Media, fashion and modeling media included, undoubtedly need to be working actively to showcase more diversity of fat bodies above a size 22, differently-abled bodies, non-binary bodies, more WOC, and androgynous bodies. But it isn't Ashley Graham's fault the majority of mainstream plus size models look like her.
Blame brands. Blame marketers. Blame the diet industry. Blame television. Blame whoever decided that clothes don't look good on fat bodies. Graham is a longtime plus size model, working an area of this industry for far longer than most. While I yearn for the day when all of the world's most famous plus size models don't have similar proportions to her (and side note: I also yearn for the day when Sports Illustrated swim also has a male issue, or features more genders in its current one), I just don't believe ignoring how big a moment this must be for someone in her particular field is doing diversity's evolution much of a service.
Maybe it's OK to celebrate this moment as a win for Graham, for mainstream plus size models, for plus size women who do see themselves in her (because there are plenty of "average"-sized women in the 12 to 16 range who probably do see themselves represented in Graham more than they have in any other SI model before her), and even for the plus fashion industry (not because SI is particularly relevant to the plus size fashion industry, but because it utilized a person who is). The point remains that she was the first ever plus size fashion model to land this highly coveted a magazine cover, and that's a huge achievement. As Marie Claire columnist and lifestyle blogger Nicolette Mason wrote on Twitter, "This girl has been working her big butt off for a DECADE [...] @theashleygraham is one of the hardest working people in the biz."
We then arrive at the dilemma of sexy. I've often fought with myself over my makeup routine, wondering why I choose to uphold beauty conventions when in the form of lipsticks and mascara, but subvert them in terms of my style choices or open admission that I actually like being fat. Why do I pick and choose which versions of mainstream sexiness to uphold?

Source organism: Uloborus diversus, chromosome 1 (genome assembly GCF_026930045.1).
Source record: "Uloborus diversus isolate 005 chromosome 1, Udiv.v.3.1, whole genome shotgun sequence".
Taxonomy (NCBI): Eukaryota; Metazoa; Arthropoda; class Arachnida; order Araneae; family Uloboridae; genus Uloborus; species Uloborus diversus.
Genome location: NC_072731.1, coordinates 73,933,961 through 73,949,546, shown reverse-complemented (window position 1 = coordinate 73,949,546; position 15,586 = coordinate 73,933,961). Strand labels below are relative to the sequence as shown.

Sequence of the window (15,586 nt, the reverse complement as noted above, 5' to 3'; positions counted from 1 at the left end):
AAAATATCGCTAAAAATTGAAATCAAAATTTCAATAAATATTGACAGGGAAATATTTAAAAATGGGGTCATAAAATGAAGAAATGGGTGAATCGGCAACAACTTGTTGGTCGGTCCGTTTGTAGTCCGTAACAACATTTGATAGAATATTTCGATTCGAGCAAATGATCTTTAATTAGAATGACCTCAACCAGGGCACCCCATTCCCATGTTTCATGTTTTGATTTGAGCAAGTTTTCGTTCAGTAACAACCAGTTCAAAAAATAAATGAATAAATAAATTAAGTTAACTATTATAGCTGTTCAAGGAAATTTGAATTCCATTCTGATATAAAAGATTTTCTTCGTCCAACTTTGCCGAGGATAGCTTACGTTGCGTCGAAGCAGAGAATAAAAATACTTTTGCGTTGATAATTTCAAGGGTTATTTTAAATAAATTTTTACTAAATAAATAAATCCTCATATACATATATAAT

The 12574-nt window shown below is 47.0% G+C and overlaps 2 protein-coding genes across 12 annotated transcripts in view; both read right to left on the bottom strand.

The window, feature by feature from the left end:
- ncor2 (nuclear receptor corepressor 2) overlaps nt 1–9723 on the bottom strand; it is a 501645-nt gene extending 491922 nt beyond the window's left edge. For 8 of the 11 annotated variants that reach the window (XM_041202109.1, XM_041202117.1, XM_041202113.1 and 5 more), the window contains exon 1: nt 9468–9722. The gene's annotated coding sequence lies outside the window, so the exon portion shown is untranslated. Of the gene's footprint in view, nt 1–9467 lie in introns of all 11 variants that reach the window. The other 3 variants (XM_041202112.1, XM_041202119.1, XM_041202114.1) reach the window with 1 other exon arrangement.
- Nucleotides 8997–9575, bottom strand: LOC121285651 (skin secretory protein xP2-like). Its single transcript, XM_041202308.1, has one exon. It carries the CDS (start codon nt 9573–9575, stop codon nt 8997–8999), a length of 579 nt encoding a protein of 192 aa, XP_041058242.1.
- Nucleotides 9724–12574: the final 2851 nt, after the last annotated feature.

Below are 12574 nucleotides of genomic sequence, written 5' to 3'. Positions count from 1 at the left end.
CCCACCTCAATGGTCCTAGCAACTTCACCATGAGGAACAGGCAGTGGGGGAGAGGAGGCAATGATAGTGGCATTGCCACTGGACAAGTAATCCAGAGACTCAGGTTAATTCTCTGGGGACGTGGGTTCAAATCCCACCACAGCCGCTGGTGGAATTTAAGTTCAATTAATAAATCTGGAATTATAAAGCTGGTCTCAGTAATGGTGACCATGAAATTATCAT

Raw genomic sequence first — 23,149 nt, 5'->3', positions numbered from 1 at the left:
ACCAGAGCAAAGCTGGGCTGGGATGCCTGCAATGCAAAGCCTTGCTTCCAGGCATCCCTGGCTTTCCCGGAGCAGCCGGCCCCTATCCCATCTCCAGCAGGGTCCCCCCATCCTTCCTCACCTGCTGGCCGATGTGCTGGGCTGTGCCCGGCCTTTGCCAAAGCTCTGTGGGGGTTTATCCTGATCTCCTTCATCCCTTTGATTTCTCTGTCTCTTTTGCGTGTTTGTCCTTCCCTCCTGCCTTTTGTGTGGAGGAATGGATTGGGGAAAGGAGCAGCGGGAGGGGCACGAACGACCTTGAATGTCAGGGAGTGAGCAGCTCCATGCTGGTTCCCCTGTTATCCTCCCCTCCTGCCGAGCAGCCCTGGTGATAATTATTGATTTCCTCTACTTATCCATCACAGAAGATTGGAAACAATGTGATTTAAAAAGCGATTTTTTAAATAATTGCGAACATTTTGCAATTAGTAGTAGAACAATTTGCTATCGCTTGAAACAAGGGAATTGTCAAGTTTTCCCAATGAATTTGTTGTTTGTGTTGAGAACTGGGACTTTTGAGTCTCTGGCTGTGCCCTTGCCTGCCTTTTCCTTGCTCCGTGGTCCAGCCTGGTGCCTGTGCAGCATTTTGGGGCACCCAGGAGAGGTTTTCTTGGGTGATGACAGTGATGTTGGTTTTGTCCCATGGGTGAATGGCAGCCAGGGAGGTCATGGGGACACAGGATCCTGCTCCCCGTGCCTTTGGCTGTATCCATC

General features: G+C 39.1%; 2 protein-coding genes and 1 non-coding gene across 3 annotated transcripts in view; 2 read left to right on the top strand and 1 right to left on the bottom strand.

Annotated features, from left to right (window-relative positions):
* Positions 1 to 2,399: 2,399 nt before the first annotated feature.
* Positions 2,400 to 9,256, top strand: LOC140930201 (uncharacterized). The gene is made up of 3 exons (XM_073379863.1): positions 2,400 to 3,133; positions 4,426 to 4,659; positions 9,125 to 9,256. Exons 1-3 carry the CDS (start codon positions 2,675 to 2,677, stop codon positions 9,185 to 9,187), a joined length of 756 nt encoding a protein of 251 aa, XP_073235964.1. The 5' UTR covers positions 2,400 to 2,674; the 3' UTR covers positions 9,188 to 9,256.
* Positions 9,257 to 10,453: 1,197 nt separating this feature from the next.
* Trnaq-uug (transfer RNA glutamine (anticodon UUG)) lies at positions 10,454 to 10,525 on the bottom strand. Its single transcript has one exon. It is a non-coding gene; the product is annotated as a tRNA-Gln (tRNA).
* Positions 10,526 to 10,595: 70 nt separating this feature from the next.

Every so often, I stop wearing makeup for a few days just to make sure I'm applying it because it brings me joy and not because I'm petrified of being seen without it. And I always arrive at the same conclusion: There is empowerment to be found in treating and pampering your body, even if it is historically rooted in the male gaze, in a way that feels right to you. Maybe that's putting on a full face of makeup. Maybe that's taking a stroll through the park. Maybe that's going on a shopping trip. Maybe that's taking a bath. Maybe that's putting oil all over your body and snapping some "sexy" photos.
For me, part of identifying as a "feminist" has always meant supporting the choices women make for themselves, even if I wouldn't make them for myself. At the end of the day, just because I wouldn't necessarily get plastic surgery, or wear cakey foundation, or put on a pair of heels to go dancing doesn't mean someone else might not find personal fulfillment when executing those things. Much like some folks might not find personal fulfillment in being fat, wearing a lot of vintage-inspired clothes, and putting on a pair of emo-like creeper shoes á la me.
I believe there's a difference between exercising the right to display your body in a bikini for a male-centric publication and asking for male approval. In a world in which we are still fighting for a lot of the basic rights that men have simply been granted for being born the "right" gender, I understand the reluctance to do or celebrate things that might cater to the male gaze. But we cannot assume that everything remotely sexual must always be done for that male gaze. Nor can we assume that just because women are in swimsuits, their goal must be to look sexual in the first place. Maybe most people picking up the Sports Illustrated Swimsuit Issue are men. But that doesn't mean the models in the pages are working to please those men. For all we know, many of them are working to please other women, who make up 50 percent of the population and many of whom are bound to come across this issue. For all we know, none of these models are back at home, washing all the body oil off, and thinking, "I finally did it. I got my male approval."